Have you ever stopped to consider the meaning of the words Christians say and sing?
“Oh, the Wonderful Cross” is the title and chorus of a popular church song, written by Chris Tomlin in 2001. This modern song is really an updated version of a much older song (1707) by Isaac Watts, “When I Survey the Wondrous Cross.” Both songs highlight a profound Christian paradox. This paradox is, in fact, the essence of the Gospel.
At the cross of Jesus Christ, we see the apex of God’s plan to redeem, to save, to rescue sinful people. Here we encounter the God of righteousness and mercy, justice and grace, holiness and love. While Jesus Christ was a perfectly obedient man, fulfilling every requirement of God’s law, Jesus was counted as sinfully wretched and utterly shameful.
It was my shame and sin which Christ bore on the cross, and this is why I sing.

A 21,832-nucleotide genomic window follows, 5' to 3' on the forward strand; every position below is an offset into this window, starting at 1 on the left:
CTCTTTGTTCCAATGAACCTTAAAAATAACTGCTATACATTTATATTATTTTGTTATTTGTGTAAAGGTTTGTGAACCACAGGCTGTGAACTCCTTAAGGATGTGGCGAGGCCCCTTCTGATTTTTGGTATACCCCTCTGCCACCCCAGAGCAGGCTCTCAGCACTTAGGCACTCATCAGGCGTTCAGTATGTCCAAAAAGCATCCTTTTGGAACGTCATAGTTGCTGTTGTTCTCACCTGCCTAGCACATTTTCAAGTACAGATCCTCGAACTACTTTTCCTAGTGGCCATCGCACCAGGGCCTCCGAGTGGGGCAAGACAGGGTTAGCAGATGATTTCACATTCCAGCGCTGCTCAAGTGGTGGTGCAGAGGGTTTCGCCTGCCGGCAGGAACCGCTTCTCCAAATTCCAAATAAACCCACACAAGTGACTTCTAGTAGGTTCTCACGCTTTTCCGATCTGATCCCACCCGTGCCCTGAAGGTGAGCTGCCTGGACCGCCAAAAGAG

When I survey the wondrous Cross
On which the Prince of Glory died
My richest gain, I count but loss
And pour contempt on all my pride
But why!? Why would the Prince of Glory put Himself under the wrath of God in my place? Ah, this is the matchless love of God on marvelous display… Not that I am so loveable, but that His love is so profound.
The Bible teaches us that God has loved with an unfathomable love. We read of God’s loving self-disclosure when we come across phrases like, “God, being rich in mercy, because of the great love with which he loved us, even when we were dead in our trespasses…” (Ephesians 2:4–5). Or consider the amazing love of God here: “God shows his love for us in that while we were still sinners, Christ died for us” (Romans 5:8).
Since God has loved me so, and since He has demonstrated His love in such a meaningful way, I sing again.
Were the whole realm of nature mine,
that were a present far too small.
Love so amazing, so divine,
demands my soul, my life, my all.
When I survey the wondrous cross, I do indeed marvel. Such a wonderful cross it is, this monument of suffering and glory, of sorrow and love.
May God graciously grant that my soul, my life, and my all would be an acceptable offering of gratitude.